Royal Ahold

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Royal Ahold of the Netherlands is one of the world's largest supermarket operators and one of the world's largest foodservice and retail companies. The official name of the company is Koninklijke Ahold N.V., with Koninklijke the Dutch word for "Royal". Ahold is registered at the New York Stock Exchange, the Euronext exchanges, at several German exchanges and in Zürich.


Company history

The company's origins can be traced back to the 1800s with the founding of the Albert Heijn grocery store in Oostzaan, the Netherlands. The grocery chain expanded through the first half of the 20th century, and went public in 1948. It became the largest grocery chain in the Netherlands, expanded into liquor stores and cosmetic stores in the 1970s, and changed its name to "Ahold". The company expanded internationally starting in the mid 1970s, eventually buying chains in Spain, the United States, and Portgual, and accelerating its acquisitions in the latter half of the 1990s in markets in Latin America, Eastern Europe and Asia.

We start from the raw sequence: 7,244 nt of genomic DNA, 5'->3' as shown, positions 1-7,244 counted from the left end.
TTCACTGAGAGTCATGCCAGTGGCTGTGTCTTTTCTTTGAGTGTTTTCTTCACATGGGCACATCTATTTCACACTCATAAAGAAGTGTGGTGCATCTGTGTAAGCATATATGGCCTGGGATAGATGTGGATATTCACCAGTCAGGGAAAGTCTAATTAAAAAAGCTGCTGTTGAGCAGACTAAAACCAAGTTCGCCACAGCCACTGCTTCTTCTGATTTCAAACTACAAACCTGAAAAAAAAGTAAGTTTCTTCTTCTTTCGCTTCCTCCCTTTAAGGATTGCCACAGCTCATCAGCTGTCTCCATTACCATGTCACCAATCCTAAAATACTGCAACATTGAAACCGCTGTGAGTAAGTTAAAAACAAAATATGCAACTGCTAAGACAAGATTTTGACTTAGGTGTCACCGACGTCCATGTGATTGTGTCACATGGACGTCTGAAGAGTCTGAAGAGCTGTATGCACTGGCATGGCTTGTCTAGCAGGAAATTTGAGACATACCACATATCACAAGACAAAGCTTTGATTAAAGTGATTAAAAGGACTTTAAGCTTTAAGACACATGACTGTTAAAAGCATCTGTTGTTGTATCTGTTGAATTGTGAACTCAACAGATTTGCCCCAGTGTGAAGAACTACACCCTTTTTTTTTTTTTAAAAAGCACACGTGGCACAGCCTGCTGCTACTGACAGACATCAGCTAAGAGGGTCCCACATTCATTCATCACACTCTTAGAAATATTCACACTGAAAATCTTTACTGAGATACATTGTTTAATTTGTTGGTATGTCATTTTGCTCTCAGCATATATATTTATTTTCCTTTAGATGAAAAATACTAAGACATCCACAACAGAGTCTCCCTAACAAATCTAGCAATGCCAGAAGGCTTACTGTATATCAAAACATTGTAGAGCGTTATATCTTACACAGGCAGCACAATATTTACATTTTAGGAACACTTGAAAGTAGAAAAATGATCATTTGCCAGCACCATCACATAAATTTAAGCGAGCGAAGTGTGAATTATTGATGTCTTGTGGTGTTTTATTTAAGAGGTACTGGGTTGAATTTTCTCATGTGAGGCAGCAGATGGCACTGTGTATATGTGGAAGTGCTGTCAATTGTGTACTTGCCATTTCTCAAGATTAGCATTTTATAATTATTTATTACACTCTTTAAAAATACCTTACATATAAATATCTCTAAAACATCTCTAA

This ambitious global expansion was halted by an accounting scandal at a US subsidiary. In February 2003, the CEO and CFO resigned following charges of financial irregularities. Earnings over 2001 and 2002 had to be restated and the company began selling off some of its grocery chains in Latin America and elsewhere. By 2003, Ahold had totally pulled out of Asia. It has also pulled out of Brazil, once a sizable market for Ahold, and it has sold the Bi-Lo chain in the United States.

Currently, Royal Ahold is still the fourth largest retail based company in the world after Wal-Mart, Carrefour and Home Depot. However, a large part of its turnover is from foodservice, and on the basis of retail sales alone it would rank a few places lower.

Who they own



Latin America

Who owns them

Some of Ahold's major Shareholders are


The previous CEO and CFO, who resigned following the recent accounting scandal, were Cees van der Hoeven and Michael Meurs, resp.



In the turbulent first quarter of 2004 sales declined 11% to 15,4 billion and Ahold recorded a net loss of € 405 million. This was partly a result of the sale of subsidiaries in Brazil and Thailand at unfavorable prices, in an effort to limit the effects of the accounting scandal. At the end of the quarter, net debts were € 7,1 billion.

Over the full year 2004, Ahold's net sales were 52 billion €. This resulted in an operating income of 195 million € and a net loss of 436 million € by Dutch GAAP (€ 110 million by US GAAP). The net debt had been reduced to € 6.3 billion.

See also


  • Helsingin Sanomat ( (daily, print version, 15.6.2004)

Adapted from CorpKnowPedia article under the clauses of GFDLnl:Ahold


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